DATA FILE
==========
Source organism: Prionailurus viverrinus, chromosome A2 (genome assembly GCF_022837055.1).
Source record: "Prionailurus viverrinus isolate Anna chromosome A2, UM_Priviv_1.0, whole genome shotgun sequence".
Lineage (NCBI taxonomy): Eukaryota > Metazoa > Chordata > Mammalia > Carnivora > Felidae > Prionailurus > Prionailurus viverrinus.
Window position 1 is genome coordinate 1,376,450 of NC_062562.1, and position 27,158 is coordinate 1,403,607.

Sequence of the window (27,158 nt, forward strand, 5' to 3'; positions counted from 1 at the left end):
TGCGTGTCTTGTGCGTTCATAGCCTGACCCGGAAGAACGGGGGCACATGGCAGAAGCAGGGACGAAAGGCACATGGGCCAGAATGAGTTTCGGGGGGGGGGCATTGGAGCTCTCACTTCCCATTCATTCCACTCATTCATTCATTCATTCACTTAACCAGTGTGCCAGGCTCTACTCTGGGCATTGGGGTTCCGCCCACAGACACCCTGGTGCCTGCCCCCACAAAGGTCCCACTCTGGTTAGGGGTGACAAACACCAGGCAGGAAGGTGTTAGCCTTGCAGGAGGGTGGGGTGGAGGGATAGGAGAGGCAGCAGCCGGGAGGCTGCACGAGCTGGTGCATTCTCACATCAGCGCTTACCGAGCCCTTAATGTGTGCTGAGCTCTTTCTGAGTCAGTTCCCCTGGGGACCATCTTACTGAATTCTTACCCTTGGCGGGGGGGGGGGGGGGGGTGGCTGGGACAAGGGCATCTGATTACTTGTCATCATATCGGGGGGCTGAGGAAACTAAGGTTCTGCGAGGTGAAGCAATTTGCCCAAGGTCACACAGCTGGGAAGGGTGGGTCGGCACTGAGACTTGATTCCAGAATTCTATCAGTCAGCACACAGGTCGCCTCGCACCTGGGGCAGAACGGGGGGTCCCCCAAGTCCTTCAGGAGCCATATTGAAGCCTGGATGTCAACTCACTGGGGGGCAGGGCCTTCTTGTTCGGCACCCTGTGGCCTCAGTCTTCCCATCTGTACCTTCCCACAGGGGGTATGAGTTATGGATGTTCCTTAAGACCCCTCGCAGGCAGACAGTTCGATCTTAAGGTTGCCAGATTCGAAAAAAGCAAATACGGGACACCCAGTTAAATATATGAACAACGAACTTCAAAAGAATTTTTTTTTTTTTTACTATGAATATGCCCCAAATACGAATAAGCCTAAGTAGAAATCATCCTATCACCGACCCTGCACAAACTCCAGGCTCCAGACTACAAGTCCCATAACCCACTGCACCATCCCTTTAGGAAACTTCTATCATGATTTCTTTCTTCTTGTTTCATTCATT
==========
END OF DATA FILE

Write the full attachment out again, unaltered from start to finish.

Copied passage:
Source organism: Prionailurus viverrinus, chromosome A2 (genome assembly GCF_022837055.1).
Source record: "Prionailurus viverrinus isolate Anna chromosome A2, UM_Priviv_1.0, whole genome shotgun sequence".
Lineage (NCBI taxonomy): Eukaryota > Metazoa > Chordata > Mammalia > Carnivora > Felidae > Prionailurus > Prionailurus viverrinus.
Window position 1 is genome coordinate 1,376,450 of NC_062562.1, and position 27,158 is coordinate 1,403,607.

Sequence of the window (27,158 nt, forward strand, 5' to 3'; positions counted from 1 at the left end):
TGCGTGTCTTGTGCGTTCATAGCCTGACCCGGAAGAACGGGGGCACATGGCAGAAGCAGGGACGAAAGGCACATGGGCCAGAATGAGTTTCGGGGGGGGGGCATTGGAGCTCTCACTTCCCATTCATTCCACTCATTCATTCATTCATTCACTTAACCAGTGTGCCAGGCTCTACTCTGGGCATTGGGGTTCCGCCCACAGACACCCTGGTGCCTGCCCCCACAAAGGTCCCACTCTGGTTAGGGGTGACAAACACCAGGCAGGAAGGTGTTAGCCTTGCAGGAGGGTGGGGTGGAGGGATAGGAGAGGCAGCAGCCGGGAGGCTGCACGAGCTGGTGCATTCTCACATCAGCGCTTACCGAGCCCTTAATGTGTGCTGAGCTCTTTCTGAGTCAGTTCCCCTGGGGACCATCTTACTGAATTCTTACCCTTGGCGGGGGGGGGGGGGGGGGTGGCTGGGACAAGGGCATCTGATTACTTGTCATCATATCGGGGGGCTGAGGAAACTAAGGTTCTGCGAGGTGAAGCAATTTGCCCAAGGTCACACAGCTGGGAAGGGTGGGTCGGCACTGAGACTTGATTCCAGAATTCTATCAGTCAGCACACAGGTCGCCTCGCACCTGGGGCAGAACGGGGGGTCCCCCAAGTCCTTCAGGAGCCATATTGAAGCCTGGATGTCAACTCACTGGGGGGCAGGGCCTTCTTGTTCGGCACCCTGTGGCCTCAGTCTTCCCATCTGTACCTTCCCACAGGGGGTATGAGTTATGGATGTTCCTTAAGACCCCTCGCAGGCAGACAGTTCGATCTTAAGGTTGCCAGATTCGAAAAAAGCAAATACGGGACACCCAGTTAAATATATGAACAACGAACTTCAAAAGAATTTTTTTTTTTTTTACTATGAATATGCCCCAAATACGAATAAGCCTAAGTAGAAATCATCCTATCACCGACCCTGCACAAACTCCAGGCTCCAGACTACAAGTCCCATAACCCACTGCACCATCCCTTTAGGAAACTTCTATCATGATTTCTTTCTTCTTGTTTCATTCATT